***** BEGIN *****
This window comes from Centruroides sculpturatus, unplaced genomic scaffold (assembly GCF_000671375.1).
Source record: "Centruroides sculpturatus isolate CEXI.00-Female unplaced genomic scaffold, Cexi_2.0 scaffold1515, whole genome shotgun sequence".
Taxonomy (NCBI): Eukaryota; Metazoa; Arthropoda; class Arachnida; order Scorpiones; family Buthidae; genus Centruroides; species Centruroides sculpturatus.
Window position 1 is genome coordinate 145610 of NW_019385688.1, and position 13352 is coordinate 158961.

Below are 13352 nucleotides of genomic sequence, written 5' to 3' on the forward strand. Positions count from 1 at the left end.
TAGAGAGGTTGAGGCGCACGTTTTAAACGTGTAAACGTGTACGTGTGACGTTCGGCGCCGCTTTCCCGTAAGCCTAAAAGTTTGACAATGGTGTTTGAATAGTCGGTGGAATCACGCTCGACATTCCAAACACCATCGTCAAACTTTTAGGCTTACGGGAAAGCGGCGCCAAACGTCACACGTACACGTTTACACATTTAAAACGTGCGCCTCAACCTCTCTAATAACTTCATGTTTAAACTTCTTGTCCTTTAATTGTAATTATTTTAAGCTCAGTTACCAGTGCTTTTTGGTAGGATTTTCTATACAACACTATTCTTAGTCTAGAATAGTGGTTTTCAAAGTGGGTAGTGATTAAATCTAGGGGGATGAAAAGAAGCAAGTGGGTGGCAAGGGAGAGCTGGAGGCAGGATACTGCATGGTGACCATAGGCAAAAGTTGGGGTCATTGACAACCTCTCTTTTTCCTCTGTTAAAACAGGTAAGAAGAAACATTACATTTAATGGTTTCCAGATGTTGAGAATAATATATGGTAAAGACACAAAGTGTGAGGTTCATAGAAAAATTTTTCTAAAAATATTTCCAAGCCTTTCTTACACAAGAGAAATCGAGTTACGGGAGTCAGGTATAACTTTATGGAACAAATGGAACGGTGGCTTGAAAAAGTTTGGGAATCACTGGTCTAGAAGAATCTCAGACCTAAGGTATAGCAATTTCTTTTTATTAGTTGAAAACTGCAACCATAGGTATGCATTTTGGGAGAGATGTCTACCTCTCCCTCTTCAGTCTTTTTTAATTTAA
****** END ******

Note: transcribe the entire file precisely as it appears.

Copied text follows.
This window comes from Centruroides sculpturatus, unplaced genomic scaffold (assembly GCF_000671375.1).
Source record: "Centruroides sculpturatus isolate CEXI.00-Female unplaced genomic scaffold, Cexi_2.0 scaffold1515, whole genome shotgun sequence".
Taxonomy (NCBI): Eukaryota; Metazoa; Arthropoda; class Arachnida; order Scorpiones; family Buthidae; genus Centruroides; species Centruroides sculpturatus.
Window position 1 is genome coordinate 145610 of NW_019385688.1, and position 13352 is coordinate 158961.

Below are 13352 nucleotides of genomic sequence, written 5' to 3' on the forward strand. Positions count from 1 at the left end.
TAGAGAGGTTGAGGCGCACGTTTTAAACGTGTAAACGTGTACGTGTGACGTTCGGCGCCGCTTTCCCGTAAGCCTAAAAGTTTGACAATGGTGTTTGAATAGTCGGTGGAATCACGCTCGACATTCCAAACACCATCGTCAAACTTTTAGGCTTACGGGAAAGCGGCGCCAAACGTCACACGTACACGTTTACACATTTAAAACGTGCGCCTCAACCTCTCTAATAACTTCATGTTTAAACTTCTTGTCCTTTAATTGTAATTATTTTAAGCTCAGTTACCAGTGCTTTTTGGTAGGATTTTCTATACAACACTATTCTTAGTCTAGAATAGTGGTTTTCAAAGTGGGTAGTGATTAAATCTAGGGGGATGAAAAGAAGCAAGTGGGTGGCAAGGGAGAGCTGGAGGCAGGATACTGCATGGTGACCATAGGCAAAAGTTGGGGTCATTGACAACCTCTCTTTTTCCTCTGTTAAAACAGGTAAGAAGAAACATTACATTTAATGGTTTCCAGATGTTGAGAATAATATATGGTAAAGACACAAAGTGTGAGGTTCATAGAAAAATTTTTCTAAAAATATTTCCAAGCCTTTCTTACACAAGAGAAATCGAGTTACGGGAGTCAGGTATAACTTTATGGAACAAATGGAACGGTGGCTTGAAAAAGTTTGGGAATCACTGGTCTAGAAGAATCTCAGACCTAAGGTATAGCAATTTCTTTTTATTAGTTGAAAACTGCAACCATAGGTATGCATTTTGGGAGAGATGTCTACCTCTCCCTCTTCAGTCTTTTTTAATTTAA